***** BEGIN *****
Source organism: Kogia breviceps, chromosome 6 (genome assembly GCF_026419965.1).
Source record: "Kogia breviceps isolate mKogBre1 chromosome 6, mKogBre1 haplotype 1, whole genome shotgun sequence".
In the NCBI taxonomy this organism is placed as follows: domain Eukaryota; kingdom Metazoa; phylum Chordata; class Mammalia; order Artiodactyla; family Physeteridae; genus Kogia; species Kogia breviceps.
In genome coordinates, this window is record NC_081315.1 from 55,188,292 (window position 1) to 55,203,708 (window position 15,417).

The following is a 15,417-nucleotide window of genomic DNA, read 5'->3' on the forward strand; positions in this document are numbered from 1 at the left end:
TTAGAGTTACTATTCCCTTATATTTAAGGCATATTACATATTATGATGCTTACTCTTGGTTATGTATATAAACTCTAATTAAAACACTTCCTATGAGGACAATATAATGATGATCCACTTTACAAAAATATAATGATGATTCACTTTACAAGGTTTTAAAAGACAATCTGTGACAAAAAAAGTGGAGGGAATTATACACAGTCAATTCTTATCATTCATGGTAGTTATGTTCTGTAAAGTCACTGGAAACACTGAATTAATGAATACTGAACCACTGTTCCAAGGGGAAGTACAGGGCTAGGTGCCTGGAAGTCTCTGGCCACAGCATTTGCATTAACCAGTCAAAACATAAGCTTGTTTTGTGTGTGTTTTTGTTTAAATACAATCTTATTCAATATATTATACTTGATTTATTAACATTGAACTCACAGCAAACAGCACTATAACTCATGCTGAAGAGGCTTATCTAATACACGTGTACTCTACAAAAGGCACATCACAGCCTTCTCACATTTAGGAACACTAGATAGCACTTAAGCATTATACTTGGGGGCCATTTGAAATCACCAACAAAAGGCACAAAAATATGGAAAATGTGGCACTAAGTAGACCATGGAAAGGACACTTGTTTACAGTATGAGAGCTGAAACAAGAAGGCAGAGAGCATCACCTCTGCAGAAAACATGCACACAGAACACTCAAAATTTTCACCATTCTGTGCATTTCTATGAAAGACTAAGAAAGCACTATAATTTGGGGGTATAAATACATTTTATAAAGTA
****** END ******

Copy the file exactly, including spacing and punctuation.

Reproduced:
Source organism: Kogia breviceps, chromosome 6 (genome assembly GCF_026419965.1).
Source record: "Kogia breviceps isolate mKogBre1 chromosome 6, mKogBre1 haplotype 1, whole genome shotgun sequence".
In the NCBI taxonomy this organism is placed as follows: domain Eukaryota; kingdom Metazoa; phylum Chordata; class Mammalia; order Artiodactyla; family Physeteridae; genus Kogia; species Kogia breviceps.
In genome coordinates, this window is record NC_081315.1 from 55,188,292 (window position 1) to 55,203,708 (window position 15,417).

The following is a 15,417-nucleotide window of genomic DNA, read 5'->3' on the forward strand; positions in this document are numbered from 1 at the left end:
TTAGAGTTACTATTCCCTTATATTTAAGGCATATTACATATTATGATGCTTACTCTTGGTTATGTATATAAACTCTAATTAAAACACTTCCTATGAGGACAATATAATGATGATCCACTTTACAAAAATATAATGATGATTCACTTTACAAGGTTTTAAAAGACAATCTGTGACAAAAAAAGTGGAGGGAATTATACACAGTCAATTCTTATCATTCATGGTAGTTATGTTCTGTAAAGTCACTGGAAACACTGAATTAATGAATACTGAACCACTGTTCCAAGGGGAAGTACAGGGCTAGGTGCCTGGAAGTCTCTGGCCACAGCATTTGCATTAACCAGTCAAAACATAAGCTTGTTTTGTGTGTGTTTTTGTTTAAATACAATCTTATTCAATATATTATACTTGATTTATTAACATTGAACTCACAGCAAACAGCACTATAACTCATGCTGAAGAGGCTTATCTAATACACGTGTACTCTACAAAAGGCACATCACAGCCTTCTCACATTTAGGAACACTAGATAGCACTTAAGCATTATACTTGGGGGCCATTTGAAATCACCAACAAAAGGCACAAAAATATGGAAAATGTGGCACTAAGTAGACCATGGAAAGGACACTTGTTTACAGTATGAGAGCTGAAACAAGAAGGCAGAGAGCATCACCTCTGCAGAAAACATGCACACAGAACACTCAAAATTTTCACCATTCTGTGCATTTCTATGAAAGACTAAGAAAGCACTATAATTTGGGGGTATAAATACATTTTATAAAGTA